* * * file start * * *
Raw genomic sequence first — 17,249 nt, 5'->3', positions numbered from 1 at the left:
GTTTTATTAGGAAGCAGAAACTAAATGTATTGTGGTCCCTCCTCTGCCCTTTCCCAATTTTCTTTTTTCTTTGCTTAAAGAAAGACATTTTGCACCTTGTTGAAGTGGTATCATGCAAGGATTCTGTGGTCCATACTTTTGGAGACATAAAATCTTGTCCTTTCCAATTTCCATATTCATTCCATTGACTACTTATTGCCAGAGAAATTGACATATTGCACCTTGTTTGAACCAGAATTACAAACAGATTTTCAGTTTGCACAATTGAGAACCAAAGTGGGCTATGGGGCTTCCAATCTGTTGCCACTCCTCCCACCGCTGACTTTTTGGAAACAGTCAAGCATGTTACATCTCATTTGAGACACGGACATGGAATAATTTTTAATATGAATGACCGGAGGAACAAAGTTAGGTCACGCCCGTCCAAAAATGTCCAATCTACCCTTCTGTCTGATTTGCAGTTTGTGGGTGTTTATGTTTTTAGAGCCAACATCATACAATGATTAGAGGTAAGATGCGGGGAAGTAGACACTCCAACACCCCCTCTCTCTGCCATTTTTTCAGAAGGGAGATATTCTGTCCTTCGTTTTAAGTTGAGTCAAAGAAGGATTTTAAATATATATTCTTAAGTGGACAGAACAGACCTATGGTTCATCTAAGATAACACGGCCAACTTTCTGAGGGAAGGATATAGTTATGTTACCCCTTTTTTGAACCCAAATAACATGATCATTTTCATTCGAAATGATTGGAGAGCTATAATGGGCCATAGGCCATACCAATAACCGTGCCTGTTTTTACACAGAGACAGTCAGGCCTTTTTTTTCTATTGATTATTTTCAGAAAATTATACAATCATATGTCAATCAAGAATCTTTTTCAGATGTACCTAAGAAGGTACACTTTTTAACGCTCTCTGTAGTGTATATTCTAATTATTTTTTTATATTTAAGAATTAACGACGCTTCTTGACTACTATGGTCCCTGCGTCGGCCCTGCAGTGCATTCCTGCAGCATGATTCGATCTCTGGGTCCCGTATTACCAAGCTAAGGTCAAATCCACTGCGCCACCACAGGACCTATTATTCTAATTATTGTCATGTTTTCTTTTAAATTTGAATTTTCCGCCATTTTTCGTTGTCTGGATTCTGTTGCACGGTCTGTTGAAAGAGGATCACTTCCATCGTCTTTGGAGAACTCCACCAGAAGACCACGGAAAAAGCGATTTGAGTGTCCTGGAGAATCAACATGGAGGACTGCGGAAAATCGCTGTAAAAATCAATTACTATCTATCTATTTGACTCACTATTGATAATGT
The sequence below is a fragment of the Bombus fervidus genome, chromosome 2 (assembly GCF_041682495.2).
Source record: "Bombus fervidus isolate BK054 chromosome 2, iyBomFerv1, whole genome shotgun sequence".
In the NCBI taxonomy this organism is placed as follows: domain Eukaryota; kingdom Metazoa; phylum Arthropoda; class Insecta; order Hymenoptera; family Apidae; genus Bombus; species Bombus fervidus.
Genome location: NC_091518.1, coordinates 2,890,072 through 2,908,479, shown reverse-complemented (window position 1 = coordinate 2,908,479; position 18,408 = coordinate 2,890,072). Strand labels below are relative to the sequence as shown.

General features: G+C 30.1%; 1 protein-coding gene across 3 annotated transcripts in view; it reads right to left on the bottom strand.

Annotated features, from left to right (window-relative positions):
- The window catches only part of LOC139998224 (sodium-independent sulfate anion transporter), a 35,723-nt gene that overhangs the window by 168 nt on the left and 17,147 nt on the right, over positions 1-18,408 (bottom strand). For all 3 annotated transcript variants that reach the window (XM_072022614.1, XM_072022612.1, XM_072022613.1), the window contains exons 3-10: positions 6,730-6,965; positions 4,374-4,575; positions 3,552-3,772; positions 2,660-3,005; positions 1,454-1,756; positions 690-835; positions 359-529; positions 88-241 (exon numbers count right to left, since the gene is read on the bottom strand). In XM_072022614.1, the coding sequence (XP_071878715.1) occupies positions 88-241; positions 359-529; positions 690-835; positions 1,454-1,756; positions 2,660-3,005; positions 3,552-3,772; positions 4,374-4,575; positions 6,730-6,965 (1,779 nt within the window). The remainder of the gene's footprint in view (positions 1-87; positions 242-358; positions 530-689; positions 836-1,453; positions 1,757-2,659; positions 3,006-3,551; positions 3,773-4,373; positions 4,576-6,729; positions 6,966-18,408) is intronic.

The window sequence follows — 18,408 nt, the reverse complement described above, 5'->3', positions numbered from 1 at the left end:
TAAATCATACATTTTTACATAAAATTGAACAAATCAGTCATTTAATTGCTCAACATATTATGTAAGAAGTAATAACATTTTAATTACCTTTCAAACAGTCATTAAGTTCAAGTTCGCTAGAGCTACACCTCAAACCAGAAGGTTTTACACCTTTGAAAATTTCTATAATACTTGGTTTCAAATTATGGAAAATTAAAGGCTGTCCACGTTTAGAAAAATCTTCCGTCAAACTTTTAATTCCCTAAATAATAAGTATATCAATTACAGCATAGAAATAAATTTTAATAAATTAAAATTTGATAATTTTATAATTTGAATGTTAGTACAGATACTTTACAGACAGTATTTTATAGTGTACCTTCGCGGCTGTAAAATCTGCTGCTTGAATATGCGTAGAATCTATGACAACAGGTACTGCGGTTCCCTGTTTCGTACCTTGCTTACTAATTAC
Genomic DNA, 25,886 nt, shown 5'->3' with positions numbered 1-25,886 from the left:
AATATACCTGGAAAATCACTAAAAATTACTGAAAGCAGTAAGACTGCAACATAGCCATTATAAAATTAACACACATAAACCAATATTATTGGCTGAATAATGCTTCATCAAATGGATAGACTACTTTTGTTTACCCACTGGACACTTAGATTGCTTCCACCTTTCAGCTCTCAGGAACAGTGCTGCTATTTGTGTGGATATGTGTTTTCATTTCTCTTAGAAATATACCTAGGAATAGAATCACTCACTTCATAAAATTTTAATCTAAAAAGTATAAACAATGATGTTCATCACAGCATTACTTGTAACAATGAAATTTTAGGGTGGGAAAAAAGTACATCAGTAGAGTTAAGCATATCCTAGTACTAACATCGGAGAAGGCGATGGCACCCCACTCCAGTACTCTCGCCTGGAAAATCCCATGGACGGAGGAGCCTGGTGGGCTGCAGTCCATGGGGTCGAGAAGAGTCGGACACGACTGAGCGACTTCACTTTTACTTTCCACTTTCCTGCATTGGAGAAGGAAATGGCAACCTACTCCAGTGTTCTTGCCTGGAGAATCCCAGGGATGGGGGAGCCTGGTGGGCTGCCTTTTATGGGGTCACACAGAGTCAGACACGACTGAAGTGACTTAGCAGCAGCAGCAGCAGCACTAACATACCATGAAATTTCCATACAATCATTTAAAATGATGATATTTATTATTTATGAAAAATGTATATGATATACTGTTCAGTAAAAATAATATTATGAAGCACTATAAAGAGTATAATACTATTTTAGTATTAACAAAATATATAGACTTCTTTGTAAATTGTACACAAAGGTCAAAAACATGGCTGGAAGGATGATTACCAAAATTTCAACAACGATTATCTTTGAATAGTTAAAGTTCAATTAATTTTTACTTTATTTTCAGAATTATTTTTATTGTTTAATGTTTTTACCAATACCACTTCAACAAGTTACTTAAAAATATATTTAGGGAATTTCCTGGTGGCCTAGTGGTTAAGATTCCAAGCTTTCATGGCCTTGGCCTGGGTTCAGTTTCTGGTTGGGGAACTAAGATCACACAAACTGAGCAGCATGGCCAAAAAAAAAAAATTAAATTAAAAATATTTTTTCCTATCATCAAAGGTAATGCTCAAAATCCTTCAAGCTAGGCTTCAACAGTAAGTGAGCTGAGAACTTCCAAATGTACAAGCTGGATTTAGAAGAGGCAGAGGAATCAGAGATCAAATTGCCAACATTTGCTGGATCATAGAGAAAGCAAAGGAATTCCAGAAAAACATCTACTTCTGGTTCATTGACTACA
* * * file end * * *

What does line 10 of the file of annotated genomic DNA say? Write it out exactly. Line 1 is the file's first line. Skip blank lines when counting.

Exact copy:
The window sequence follows — 18,408 nt, the reverse complement described above, 5'->3', positions numbered from 1 at the left end: